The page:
Pennsylvania has one of the highest rates in the nation when it comes to keeping people under court supervision after their release. According to an April analysis by the Columbia University Justice Lab, the Keystone State has the highest incarceration rate in the Northeast and has experienced significant increases even as the rates in states like New York and New Jersey have declined. “As U.S. community supervision rates are five to ten times the rate of European countries, Pennsylvania supervises its citizens at one of the highest rates in the Western world,” the analysis noted.

In fact, the number of people on parole in Pennsylvania is actually increasing, and many of those on parole are finding themselves being placed back behind bars. Roughly one-third of prisoners in the state are behind bars for probation or parole violations, according to a 2017 report from the Council of State Governments Justice Center.

“In Pennsylvania, the way that it works is that you can keep getting time added onto your probation and it doesn’t give anybody a fair chance to live,” said McCants of Color of Change. “If you constantly have someone looking over your shoulder, punishing you for very small minuscule things like being late to a meeting, there’s no way to think that over a 10-year span, someone would never have some sort of violation.”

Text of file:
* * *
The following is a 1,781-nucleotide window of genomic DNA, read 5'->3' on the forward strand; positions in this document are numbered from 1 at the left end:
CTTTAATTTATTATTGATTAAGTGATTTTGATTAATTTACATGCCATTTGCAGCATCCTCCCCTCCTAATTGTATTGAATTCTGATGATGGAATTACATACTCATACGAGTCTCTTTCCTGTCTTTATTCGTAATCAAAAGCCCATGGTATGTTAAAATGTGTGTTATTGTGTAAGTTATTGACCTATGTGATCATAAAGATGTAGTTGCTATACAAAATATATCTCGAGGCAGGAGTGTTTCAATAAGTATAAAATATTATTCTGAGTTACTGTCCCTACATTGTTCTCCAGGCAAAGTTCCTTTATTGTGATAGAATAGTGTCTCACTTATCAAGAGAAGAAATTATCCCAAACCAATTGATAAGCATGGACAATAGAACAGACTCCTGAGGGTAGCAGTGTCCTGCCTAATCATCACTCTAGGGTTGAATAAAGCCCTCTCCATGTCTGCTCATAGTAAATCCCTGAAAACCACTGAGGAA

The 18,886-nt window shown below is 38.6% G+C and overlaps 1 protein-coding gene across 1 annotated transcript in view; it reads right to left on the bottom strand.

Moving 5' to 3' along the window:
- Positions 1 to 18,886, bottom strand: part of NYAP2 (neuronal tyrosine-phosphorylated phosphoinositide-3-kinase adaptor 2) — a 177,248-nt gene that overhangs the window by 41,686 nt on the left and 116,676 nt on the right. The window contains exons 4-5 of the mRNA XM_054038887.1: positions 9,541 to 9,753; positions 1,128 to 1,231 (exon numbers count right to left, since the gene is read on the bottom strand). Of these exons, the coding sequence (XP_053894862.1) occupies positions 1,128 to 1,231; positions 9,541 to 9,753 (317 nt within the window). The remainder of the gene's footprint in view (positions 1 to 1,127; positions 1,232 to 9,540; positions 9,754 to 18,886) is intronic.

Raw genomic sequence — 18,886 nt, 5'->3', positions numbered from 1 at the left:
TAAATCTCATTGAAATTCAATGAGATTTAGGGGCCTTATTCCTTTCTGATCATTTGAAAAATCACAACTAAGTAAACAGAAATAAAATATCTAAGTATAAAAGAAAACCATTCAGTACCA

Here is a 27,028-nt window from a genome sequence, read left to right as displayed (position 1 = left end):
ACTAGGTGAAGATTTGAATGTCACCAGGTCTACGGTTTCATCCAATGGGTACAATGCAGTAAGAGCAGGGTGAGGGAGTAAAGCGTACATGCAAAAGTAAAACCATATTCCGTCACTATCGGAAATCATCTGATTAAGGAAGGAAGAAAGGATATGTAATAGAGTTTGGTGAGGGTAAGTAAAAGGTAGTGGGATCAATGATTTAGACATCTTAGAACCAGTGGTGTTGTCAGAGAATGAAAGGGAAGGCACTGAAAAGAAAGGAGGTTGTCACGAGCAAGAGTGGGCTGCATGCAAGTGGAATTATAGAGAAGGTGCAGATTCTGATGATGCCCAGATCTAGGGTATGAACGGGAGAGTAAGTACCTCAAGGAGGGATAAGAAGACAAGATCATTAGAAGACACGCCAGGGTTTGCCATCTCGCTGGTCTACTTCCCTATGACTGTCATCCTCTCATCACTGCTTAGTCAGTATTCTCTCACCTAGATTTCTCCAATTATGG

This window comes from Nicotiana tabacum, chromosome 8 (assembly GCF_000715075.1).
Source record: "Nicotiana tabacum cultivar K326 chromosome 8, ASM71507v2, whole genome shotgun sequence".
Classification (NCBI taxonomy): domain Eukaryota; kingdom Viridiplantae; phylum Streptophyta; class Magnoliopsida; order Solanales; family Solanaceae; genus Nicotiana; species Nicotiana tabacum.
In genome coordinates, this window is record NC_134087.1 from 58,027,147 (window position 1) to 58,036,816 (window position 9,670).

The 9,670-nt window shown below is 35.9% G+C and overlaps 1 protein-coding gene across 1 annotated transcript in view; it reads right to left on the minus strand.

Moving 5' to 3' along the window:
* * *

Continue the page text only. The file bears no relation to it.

Mill’s incarceration has helped call attention to these disparities and is fueling a renewed push for reforms. In May he appeared alongside Pennsylvania Gov. Tom Wolf, a Democrat, as politicians discussed a number of proposals, including one that would make six months the maximum amount of time a person could be confined for probation violations. Other proposed legislation is aimed at tackling other reforms, like coming up with better funding to support indigent defendants.

These are just some of the reforms that groups like Color of Change are calling for. McCants told me that another major goal is to end the use of pretrial probation detainers, which allow a person to be immediately jailed for a probation violation.

With Brinkley’s denial of a new trial, it is likely that Mill’s lawyers will again turn to the state supreme court for a resolution. But even as Mill’s case continues to attract national attention, the rapper argues that the focus must extend beyond him. “At this point, it’s not all about me having the light to shine on my situation,” Mill told NBC’s Lester Holt in April. “It’s about the thousands of others that’s caught up in that situation.”